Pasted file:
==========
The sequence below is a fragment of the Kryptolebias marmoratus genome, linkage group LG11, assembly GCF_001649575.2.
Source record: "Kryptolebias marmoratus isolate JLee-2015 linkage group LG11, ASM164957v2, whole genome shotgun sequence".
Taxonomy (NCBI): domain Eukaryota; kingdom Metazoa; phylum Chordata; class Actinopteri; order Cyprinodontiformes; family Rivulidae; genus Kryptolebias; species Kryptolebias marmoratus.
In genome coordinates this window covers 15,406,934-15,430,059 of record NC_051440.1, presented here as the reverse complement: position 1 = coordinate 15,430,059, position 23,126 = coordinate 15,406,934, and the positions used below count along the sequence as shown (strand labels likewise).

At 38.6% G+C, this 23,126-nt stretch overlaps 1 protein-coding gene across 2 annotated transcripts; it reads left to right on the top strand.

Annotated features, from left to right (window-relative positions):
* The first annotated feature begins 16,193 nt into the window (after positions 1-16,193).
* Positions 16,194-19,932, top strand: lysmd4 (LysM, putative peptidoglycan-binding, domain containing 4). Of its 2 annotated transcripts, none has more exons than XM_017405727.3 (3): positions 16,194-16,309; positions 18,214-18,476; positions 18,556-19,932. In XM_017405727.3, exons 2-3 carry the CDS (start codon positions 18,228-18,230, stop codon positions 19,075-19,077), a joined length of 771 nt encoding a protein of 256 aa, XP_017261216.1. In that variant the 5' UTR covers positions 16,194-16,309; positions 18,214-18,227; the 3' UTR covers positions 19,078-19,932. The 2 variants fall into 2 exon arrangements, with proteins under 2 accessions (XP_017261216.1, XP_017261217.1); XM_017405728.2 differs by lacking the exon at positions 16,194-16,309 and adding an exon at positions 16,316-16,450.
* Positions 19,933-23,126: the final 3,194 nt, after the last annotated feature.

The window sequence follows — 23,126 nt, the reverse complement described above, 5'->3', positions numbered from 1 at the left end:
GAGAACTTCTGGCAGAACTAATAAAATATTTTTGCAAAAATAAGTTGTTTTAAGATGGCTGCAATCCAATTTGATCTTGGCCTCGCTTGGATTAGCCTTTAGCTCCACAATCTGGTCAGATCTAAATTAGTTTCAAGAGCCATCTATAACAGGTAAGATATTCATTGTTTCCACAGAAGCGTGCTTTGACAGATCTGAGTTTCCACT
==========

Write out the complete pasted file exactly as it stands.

The sequence below is a fragment of the Kryptolebias marmoratus genome, linkage group LG11, assembly GCF_001649575.2.
Source record: "Kryptolebias marmoratus isolate JLee-2015 linkage group LG11, ASM164957v2, whole genome shotgun sequence".
Taxonomy (NCBI): domain Eukaryota; kingdom Metazoa; phylum Chordata; class Actinopteri; order Cyprinodontiformes; family Rivulidae; genus Kryptolebias; species Kryptolebias marmoratus.
In genome coordinates this window covers 15,406,934-15,430,059 of record NC_051440.1, presented here as the reverse complement: position 1 = coordinate 15,430,059, position 23,126 = coordinate 15,406,934, and the positions used below count along the sequence as shown (strand labels likewise).

At 38.6% G+C, this 23,126-nt stretch overlaps 1 protein-coding gene across 2 annotated transcripts; it reads left to right on the top strand.

Annotated features, from left to right (window-relative positions):
* The first annotated feature begins 16,193 nt into the window (after positions 1-16,193).
* Positions 16,194-19,932, top strand: lysmd4 (LysM, putative peptidoglycan-binding, domain containing 4). Of its 2 annotated transcripts, none has more exons than XM_017405727.3 (3): positions 16,194-16,309; positions 18,214-18,476; positions 18,556-19,932. In XM_017405727.3, exons 2-3 carry the CDS (start codon positions 18,228-18,230, stop codon positions 19,075-19,077), a joined length of 771 nt encoding a protein of 256 aa, XP_017261216.1. In that variant the 5' UTR covers positions 16,194-16,309; positions 18,214-18,227; the 3' UTR covers positions 19,078-19,932. The 2 variants fall into 2 exon arrangements, with proteins under 2 accessions (XP_017261216.1, XP_017261217.1); XM_017405728.2 differs by lacking the exon at positions 16,194-16,309 and adding an exon at positions 16,316-16,450.
* Positions 19,933-23,126: the final 3,194 nt, after the last annotated feature.

The window sequence follows — 23,126 nt, the reverse complement described above, 5'->3', positions numbered from 1 at the left end:
GAGAACTTCTGGCAGAACTAATAAAATATTTTTGCAAAAATAAGTTGTTTTAAGATGGCTGCAATCCAATTTGATCTTGGCCTCGCTTGGATTAGCCTTTAGCTCCACAATCTGGTCAGATCTAAATTAGTTTCAAGAGCCATCTATAACAGGTAAGATATTCATTGTTTCCACAGAAGCGTGCTTTGACAGATCTGAGTTTCCACT